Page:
How to Teach Kids Martial Arts

Teaching children martial arts, in many ways, is similar to teaching them anything else. You have to appeal to their learning style, take into consideration their strengths and weaknesses and, most importantly, make sure that they are having fun.

If you have previous experience of teaching any martial arts to adults, you should know teaching children is a completely different ball game. Children have a much shorter attention span than adults and also differ both psychologically and physically. Just because you are a good coach to adults does not necessarily mean you will succeed with children.

Perhaps you are just looking into the possibility of becoming a martial arts teacher for the first time and have no experience in teaching either adults or children? If so, you may be at an advantage as you will come into this new experience with no pre-conceived ideas.

Do You Need a Black Belt to Teach Martial Arts?

Belt rankings are purely symbolic and there are no limitations on who can and cannot teach martial arts based on belt alone. However, regardless of belts, to instruct a class you should have a good amount of knowledge of the martial art you are teaching and it is reasonable to expect that you would hold a black (or another high ranking) belt.

Holding a black belt will instantly make you more credible, not just to the children you are teaching but also to the parents who are paying for your services (more on parents later). A black belt adds a layer of credibility and, through that, authority to command the session.

If you do not hold a black belt, all is not lost as you can still teach (like many do) without one. You should ideally hold a higher ranking than your students, therefore (at least in theory) holding more knowledge and experience.

Should you wish to move into teaching martial arts, whether with or without a black belt, you may wish to consider becoming a sub-instructor working under another (ideally higher ranked) teacher for you to learn from. You, yourself, could be a very good teacher and excel in classes and competitions, but teaching is a skill in itself – so assisting before going straight in as a lead instructor does make for a sensible pathway.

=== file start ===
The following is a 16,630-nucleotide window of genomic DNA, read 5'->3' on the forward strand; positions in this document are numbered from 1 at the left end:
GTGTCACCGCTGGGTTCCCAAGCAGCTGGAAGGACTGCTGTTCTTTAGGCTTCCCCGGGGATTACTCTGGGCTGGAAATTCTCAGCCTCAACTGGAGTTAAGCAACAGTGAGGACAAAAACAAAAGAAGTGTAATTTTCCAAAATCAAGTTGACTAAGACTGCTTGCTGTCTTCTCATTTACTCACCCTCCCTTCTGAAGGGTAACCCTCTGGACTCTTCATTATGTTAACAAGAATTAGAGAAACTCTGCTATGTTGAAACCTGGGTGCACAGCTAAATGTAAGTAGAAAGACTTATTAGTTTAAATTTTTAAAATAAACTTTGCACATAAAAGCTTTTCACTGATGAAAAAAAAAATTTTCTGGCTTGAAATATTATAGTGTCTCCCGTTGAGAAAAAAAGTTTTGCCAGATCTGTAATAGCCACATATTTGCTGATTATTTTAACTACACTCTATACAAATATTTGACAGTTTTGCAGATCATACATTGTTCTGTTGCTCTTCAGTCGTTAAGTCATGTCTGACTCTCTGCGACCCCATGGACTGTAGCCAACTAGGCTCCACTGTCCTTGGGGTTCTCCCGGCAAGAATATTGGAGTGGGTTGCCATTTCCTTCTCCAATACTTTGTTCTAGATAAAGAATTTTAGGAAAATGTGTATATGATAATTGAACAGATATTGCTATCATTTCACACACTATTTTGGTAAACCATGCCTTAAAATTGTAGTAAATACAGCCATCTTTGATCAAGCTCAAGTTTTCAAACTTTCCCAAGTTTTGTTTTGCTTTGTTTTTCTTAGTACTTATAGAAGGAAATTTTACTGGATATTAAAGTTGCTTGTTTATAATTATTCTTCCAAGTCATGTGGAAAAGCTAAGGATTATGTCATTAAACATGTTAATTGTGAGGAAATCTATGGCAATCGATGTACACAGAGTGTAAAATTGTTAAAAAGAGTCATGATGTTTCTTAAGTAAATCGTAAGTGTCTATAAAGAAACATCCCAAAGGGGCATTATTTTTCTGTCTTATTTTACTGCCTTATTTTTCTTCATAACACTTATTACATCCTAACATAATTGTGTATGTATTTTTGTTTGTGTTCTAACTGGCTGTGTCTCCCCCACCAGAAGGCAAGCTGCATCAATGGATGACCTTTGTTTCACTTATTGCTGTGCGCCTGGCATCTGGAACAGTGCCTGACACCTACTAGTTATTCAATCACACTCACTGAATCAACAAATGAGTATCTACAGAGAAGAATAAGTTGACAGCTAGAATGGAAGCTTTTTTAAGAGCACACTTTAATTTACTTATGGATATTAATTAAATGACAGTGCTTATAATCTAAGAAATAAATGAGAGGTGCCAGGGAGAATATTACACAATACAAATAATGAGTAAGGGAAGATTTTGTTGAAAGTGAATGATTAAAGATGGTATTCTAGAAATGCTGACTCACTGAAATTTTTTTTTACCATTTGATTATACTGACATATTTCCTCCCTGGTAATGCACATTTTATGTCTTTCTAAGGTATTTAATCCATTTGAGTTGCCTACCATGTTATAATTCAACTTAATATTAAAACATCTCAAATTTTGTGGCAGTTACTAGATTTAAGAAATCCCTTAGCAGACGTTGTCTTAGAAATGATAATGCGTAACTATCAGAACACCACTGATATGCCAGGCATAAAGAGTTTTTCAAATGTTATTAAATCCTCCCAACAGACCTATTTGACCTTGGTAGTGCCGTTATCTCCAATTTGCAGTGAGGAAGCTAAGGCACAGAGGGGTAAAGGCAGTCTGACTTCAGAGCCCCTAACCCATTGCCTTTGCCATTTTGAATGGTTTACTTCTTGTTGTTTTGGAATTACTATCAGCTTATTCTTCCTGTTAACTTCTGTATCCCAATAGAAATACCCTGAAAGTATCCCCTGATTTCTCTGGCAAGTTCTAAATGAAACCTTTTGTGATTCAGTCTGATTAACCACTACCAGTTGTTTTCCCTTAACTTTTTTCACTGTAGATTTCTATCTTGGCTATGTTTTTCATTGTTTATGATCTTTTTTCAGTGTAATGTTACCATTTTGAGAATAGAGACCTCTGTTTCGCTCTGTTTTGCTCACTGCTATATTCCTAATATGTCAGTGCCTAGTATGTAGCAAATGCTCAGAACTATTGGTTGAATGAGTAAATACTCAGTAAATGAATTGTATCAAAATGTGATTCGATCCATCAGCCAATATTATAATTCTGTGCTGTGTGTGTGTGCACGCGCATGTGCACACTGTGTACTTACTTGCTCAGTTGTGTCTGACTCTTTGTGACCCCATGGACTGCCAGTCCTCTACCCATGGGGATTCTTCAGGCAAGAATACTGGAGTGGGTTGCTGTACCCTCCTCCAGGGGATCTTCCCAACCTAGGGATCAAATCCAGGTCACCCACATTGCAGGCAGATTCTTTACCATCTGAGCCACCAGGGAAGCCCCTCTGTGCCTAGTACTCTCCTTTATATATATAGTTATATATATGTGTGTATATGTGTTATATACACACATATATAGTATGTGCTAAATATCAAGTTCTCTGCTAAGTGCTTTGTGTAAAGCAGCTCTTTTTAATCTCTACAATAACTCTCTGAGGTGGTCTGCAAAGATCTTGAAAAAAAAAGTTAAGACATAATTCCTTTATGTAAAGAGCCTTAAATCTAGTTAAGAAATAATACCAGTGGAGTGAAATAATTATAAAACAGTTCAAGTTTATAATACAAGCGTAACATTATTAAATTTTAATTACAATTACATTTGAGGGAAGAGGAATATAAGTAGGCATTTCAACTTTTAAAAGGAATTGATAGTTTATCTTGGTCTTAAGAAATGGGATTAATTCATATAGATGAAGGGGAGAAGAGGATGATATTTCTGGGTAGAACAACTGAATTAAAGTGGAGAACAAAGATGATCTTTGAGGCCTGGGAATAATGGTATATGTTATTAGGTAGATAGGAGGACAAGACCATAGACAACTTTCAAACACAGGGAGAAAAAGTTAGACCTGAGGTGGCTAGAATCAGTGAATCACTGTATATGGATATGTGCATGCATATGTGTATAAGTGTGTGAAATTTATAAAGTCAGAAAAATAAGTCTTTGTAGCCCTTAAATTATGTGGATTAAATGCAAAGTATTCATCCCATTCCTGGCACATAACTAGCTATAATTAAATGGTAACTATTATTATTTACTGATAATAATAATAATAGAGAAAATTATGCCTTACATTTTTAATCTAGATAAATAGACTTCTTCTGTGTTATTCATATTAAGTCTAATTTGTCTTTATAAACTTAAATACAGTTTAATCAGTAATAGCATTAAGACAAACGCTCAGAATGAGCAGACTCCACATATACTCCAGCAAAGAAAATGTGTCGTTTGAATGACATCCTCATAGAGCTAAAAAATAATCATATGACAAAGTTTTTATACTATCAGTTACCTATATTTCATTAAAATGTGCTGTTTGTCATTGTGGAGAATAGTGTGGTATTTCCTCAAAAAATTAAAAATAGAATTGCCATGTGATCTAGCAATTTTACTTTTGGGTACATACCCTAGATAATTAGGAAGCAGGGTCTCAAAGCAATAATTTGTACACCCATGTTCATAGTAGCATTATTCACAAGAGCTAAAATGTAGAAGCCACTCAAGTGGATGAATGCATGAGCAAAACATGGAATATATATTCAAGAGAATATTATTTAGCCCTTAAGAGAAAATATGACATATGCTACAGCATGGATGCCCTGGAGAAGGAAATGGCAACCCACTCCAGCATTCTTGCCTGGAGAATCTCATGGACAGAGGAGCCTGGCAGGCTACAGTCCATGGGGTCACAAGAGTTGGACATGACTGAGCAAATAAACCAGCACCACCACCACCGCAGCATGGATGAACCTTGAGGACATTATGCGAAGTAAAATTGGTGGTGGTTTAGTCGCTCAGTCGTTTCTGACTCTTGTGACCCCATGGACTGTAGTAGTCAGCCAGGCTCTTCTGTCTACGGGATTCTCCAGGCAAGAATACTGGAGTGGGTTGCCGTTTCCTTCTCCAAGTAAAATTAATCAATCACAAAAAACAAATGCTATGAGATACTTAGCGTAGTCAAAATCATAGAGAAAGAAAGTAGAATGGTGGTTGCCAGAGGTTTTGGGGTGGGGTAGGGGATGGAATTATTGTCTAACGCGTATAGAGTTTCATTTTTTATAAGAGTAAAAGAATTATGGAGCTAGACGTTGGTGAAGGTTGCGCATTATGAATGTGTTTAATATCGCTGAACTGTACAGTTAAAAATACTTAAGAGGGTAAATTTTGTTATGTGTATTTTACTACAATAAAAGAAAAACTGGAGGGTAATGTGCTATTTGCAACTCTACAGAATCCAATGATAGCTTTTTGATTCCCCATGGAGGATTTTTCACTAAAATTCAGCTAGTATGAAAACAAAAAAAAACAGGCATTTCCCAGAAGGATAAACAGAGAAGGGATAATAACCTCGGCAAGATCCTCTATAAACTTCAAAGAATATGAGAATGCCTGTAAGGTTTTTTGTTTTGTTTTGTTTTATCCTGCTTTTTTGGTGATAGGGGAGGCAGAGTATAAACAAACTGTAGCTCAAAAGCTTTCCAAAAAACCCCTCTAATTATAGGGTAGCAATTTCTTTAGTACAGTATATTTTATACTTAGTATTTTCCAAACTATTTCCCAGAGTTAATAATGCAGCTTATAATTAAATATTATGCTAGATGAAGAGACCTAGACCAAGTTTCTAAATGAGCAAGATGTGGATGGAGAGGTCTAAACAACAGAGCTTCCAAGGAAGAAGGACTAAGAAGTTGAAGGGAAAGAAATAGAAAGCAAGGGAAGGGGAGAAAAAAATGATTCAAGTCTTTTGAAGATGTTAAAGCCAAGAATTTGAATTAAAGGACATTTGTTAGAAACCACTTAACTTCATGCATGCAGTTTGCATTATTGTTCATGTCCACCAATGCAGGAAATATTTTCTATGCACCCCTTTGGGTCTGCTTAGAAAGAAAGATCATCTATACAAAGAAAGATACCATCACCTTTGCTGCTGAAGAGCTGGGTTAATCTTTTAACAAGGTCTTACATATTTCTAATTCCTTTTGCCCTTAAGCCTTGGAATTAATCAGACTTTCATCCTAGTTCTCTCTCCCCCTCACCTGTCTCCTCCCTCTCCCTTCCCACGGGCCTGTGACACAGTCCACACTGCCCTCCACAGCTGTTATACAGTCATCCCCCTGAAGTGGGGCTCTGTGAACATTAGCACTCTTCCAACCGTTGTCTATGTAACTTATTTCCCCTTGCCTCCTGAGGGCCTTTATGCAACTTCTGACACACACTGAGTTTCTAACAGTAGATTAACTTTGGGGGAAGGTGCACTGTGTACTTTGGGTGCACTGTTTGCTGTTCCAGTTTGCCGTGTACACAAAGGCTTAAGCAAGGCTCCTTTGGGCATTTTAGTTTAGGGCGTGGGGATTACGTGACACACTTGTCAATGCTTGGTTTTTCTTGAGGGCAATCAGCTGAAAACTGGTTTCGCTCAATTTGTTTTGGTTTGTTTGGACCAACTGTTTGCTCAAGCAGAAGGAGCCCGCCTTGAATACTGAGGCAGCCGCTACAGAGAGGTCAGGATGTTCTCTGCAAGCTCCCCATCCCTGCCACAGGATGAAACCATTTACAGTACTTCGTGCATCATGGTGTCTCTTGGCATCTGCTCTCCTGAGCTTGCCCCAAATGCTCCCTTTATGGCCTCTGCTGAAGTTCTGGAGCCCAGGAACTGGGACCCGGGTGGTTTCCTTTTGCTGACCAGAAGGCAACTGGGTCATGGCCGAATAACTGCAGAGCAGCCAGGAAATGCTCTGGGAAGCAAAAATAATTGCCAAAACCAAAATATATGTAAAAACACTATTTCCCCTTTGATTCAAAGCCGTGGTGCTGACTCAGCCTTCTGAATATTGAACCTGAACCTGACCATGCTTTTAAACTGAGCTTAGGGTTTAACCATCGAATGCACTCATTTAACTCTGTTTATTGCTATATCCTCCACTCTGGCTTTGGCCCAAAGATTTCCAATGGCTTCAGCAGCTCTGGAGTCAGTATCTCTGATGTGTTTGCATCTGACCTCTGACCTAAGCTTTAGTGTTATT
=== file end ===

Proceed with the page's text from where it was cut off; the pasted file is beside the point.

What Does Martial Arts Teach a Child?

Martial arts teaches children important values such as motivation, discipline and respect, as well as how to defend themselves should the need ever arise. It is also a great form of exercise with those practicing martial arts often performing routines in short, highly intense, bursts. While other sports may rank higher in terms of popularity, few will provide children with an all-around workout quite like martial arts will.

There are many stories of children who struggle with discipline enrolling into martial arts and coming out better for the experience. This is because martial arts provides structure and an outlet for children to channel excess energy and any anger they may have into something positive.

With that, martial arts teaches children how to deal with challenges that they may and will face and how to resolve conflicts. By providing children with these skills, it also serves to improve their self-confidence which, for some children, comes easier for some than it does for others.

Catering to Children’s Needs

Children have different needs to adults and, as an instructor, you are responsible for meeting those needs. It is a fact that children are faster learners than adults and, because of that, can quickly grasp new ideas and concepts. However, that does also mean that they can more easily become frustrated when they struggle – for example, with a new move or routine.

As already touched upon, children are unlikely to have the same level of self-confidence as an adult might. This means that they may not be as forthcoming to ask questions in front of the class when they are struggling (and it also means that digging them out in front of their peers can do more bad than good). You will have to be observant when teaching and know when and how to approach your students, recognising when they are struggling and providing them with additional guidance.

Younger age groups have far less control over their emotions than teenagers and much less than adults, so make sure to always be aware of this. Something that you may consider to be a throwaway comment can easily eat away at your student